Show ContentsDuddy History, Family Crest & Coats of Arms

The original Gaelic form of Duddy was O Dubhda. The first portion of the name comes from the word dubh, which means black or dark complexioned. [1]

Early Origins of the Duddy family

The surname Duddy was first found in County Mayo (Irish: Maigh Eo) located on the West coast of the Republic of Ireland in the province of Connacht. King Niall, brother of Fiachra and descended from Daithi, was one of the last pagan Kings of Ireland. For centuries they were the leading sept of northern Ui Fiachrach. Their territory comprised the baronies of Erris and Tirawley in the county of Mayo and Tireagh in Sligo. [2] They were the traditional Princes of Hy-Fiachra in Connaught. [1]

Early History of the Duddy family

This web page shows only a small excerpt of our Duddy research. Another 231 words (16 lines of text) covering the years 1354, 1579, 1813, 1891, 1579, 1579, 1656, 1706 and 1656 are included under the topic Early Duddy History in all our PDF Extended History products and printed products wherever possible.

Duddy Spelling Variations

Pronunciation, rather than spelling, guided scribes and church officials when recording names during the Middle Ages. This practice often resulted in one person's name being recorded under several different spellings. Numerous spelling variations of the surname Duddy are preserved in these old documents. The various spellings of the name that were found include Dowd, Duddy, Doody, O'Dowd, Dowdy, Dowdie, Doudy, Doudie, Doudd, Doodie and many more.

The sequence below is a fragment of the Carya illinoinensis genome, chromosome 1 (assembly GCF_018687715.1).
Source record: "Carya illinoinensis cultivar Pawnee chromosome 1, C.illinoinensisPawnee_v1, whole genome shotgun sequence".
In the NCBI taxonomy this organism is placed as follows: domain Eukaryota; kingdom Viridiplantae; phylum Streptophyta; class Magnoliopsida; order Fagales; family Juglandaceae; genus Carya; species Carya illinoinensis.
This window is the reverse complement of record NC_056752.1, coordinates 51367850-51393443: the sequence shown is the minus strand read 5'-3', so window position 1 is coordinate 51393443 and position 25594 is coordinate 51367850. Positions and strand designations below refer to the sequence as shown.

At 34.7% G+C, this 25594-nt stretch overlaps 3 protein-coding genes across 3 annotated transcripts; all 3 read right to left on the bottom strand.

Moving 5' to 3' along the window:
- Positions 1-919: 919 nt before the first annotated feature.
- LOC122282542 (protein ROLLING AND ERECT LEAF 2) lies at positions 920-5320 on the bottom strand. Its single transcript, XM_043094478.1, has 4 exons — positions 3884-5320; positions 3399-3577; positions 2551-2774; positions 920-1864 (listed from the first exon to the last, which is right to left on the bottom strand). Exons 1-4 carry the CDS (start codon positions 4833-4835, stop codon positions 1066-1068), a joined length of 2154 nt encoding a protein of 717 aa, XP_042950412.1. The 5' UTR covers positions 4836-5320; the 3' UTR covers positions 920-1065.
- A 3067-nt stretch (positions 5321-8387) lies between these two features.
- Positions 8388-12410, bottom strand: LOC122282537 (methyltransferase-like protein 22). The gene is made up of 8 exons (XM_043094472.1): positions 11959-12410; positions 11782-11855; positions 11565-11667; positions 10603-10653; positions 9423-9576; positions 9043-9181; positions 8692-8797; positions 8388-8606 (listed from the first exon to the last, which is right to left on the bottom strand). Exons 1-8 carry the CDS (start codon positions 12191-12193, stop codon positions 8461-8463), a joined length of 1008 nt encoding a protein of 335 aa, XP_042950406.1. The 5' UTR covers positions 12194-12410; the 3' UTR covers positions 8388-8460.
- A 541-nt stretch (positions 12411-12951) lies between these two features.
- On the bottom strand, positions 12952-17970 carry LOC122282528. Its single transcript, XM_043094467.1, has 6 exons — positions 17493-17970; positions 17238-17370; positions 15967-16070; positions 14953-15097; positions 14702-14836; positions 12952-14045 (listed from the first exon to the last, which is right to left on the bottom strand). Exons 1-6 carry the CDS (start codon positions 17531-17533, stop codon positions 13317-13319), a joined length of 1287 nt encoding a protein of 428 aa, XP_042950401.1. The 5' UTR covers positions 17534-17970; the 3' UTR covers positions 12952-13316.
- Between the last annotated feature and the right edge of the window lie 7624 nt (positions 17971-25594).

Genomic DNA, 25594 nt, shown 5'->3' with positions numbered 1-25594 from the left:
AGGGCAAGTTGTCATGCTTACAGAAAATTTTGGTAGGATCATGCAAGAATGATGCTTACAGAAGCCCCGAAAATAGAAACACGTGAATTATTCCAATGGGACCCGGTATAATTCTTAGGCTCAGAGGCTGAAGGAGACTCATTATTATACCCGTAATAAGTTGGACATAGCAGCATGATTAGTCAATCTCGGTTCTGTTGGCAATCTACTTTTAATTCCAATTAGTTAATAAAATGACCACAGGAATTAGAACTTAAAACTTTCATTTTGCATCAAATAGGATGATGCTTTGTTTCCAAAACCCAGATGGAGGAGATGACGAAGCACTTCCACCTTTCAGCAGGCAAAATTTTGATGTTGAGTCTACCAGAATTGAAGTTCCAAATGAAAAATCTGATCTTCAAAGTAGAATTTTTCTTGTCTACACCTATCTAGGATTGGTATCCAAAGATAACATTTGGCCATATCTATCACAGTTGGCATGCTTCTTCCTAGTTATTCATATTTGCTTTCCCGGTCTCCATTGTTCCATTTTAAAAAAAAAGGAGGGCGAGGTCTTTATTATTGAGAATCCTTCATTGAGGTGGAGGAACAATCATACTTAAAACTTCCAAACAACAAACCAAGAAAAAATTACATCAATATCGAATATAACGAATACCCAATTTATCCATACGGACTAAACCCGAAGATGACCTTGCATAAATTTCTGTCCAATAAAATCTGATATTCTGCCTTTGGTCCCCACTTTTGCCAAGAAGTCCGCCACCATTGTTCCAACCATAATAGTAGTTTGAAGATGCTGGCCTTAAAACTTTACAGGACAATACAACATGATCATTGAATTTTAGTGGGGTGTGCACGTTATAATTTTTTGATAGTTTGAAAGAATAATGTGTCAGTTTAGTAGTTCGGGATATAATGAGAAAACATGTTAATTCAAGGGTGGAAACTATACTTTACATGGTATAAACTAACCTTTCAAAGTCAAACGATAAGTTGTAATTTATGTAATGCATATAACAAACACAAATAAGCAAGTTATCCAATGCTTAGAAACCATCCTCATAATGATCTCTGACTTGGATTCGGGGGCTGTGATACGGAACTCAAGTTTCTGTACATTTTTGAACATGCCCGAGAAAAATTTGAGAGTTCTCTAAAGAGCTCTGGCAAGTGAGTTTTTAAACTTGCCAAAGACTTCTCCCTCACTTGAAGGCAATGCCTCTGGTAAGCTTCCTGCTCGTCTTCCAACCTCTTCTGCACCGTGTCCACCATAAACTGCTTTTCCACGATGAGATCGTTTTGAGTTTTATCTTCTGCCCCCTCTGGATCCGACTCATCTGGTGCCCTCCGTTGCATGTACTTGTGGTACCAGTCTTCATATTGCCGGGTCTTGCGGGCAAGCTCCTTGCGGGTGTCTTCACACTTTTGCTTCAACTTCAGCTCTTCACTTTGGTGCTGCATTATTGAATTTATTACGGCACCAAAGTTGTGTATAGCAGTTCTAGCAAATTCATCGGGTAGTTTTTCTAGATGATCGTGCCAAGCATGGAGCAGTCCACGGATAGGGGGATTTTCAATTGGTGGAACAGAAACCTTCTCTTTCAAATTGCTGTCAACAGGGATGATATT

Early Notables of the Duddy family (pre 1700)

Notable amongst the family name at this time was Father John O'Duada (d. 1579) one of many Irish Franciscan martyrs when he was tortured and hanged in 1579; and Samuel Doody (1656-1706), an early English botanist...
Another 35 words (2 lines of text) are included under the topic Early Duddy Notables in all our PDF Extended History products and printed products wherever possible.

United States Duddy migration to the United States +

A massive amount of Ireland's native population left the island in the 19th century for North America and Australia in hopes of finding more opportunities and an escape from discrimination and oppression. A great portion of these migrants arrived on the eastern shores of the North American continent. Although they were generally poor and destitute, and, therefore, again discriminated against, these Irish people were heartily welcomed for the hard labor involved in the construction of railroads, canals, roadways, and buildings. Many others were put to work in the newly established factories or agricultural projects that were so essential to the development of what would become two of the wealthiest nations in the world. The Great Potato Famine during the late 1840s initiated the largest wave of Iris immigration. Early North American immigration and passenger lists have revealed a number of people bearing the name Duddy or a variant listed above:

Duddy Settlers in United States in the 19th Century
  • Henry Duddy, who landed in Baltimore, Maryland in 1811 [3]
  • William Duddy, who arrived in Baltimore, Maryland in 1811 [3]